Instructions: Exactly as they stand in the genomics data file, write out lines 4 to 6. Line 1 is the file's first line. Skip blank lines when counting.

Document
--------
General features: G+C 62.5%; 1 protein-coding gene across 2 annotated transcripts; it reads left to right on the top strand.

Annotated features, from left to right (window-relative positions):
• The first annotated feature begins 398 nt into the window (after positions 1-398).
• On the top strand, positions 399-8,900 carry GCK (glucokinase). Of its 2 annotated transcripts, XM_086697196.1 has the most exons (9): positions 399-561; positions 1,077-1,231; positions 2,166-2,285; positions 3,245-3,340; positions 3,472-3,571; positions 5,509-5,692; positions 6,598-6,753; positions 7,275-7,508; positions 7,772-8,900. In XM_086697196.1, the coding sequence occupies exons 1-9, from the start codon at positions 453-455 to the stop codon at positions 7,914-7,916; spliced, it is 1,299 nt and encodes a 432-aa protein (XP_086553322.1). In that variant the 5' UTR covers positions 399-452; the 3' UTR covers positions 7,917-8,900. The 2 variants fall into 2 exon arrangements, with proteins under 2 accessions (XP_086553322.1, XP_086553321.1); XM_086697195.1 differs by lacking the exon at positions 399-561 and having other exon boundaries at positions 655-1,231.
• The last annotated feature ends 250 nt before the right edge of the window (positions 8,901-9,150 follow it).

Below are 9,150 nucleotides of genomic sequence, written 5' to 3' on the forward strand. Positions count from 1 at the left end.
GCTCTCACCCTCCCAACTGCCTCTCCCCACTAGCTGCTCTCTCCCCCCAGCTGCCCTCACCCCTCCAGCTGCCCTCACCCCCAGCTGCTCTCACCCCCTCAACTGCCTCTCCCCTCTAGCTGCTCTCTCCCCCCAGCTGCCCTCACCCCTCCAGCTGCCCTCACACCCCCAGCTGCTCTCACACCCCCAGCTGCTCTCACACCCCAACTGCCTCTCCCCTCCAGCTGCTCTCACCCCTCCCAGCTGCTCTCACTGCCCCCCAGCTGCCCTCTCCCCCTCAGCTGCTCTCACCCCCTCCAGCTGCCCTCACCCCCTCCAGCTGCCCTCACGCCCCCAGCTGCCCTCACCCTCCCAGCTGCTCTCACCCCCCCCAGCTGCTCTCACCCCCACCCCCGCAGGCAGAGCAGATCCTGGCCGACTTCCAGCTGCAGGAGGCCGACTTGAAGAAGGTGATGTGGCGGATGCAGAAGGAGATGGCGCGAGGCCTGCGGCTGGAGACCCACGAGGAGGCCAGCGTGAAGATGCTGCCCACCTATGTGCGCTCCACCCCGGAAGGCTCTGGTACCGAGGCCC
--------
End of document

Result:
• On the top strand, positions 399-8,900 carry GCK (glucokinase). Of its 2 annotated transcripts, XM_086697196.1 has the most exons (9): positions 399-561; positions 1,077-1,231; positions 2,166-2,285; positions 3,245-3,340; positions 3,472-3,571; positions 5,509-5,692; positions 6,598-6,753; positions 7,275-7,508; positions 7,772-8,900. In XM_086697196.1, the coding sequence occupies exons 1-9, from the start codon at positions 453-455 to the stop codon at positions 7,914-7,916; spliced, it is 1,299 nt and encodes a 432-aa protein (XP_086553322.1). In that variant the 5' UTR covers positions 399-452; the 3' UTR covers positions 7,917-8,900. The 2 variants fall into 2 exon arrangements, with proteins under 2 accessions (XP_086553322.1, XP_086553321.1); XM_086697195.1 differs by lacking the exon at positions 399-561 and having other exon boundaries at positions 655-1,231.
• The last annotated feature ends 250 nt before the right edge of the window (positions 8,901-9,150 follow it).

Below are 9,150 nucleotides of genomic sequence, written 5' to 3' on the forward strand. Positions count from 1 at the left end.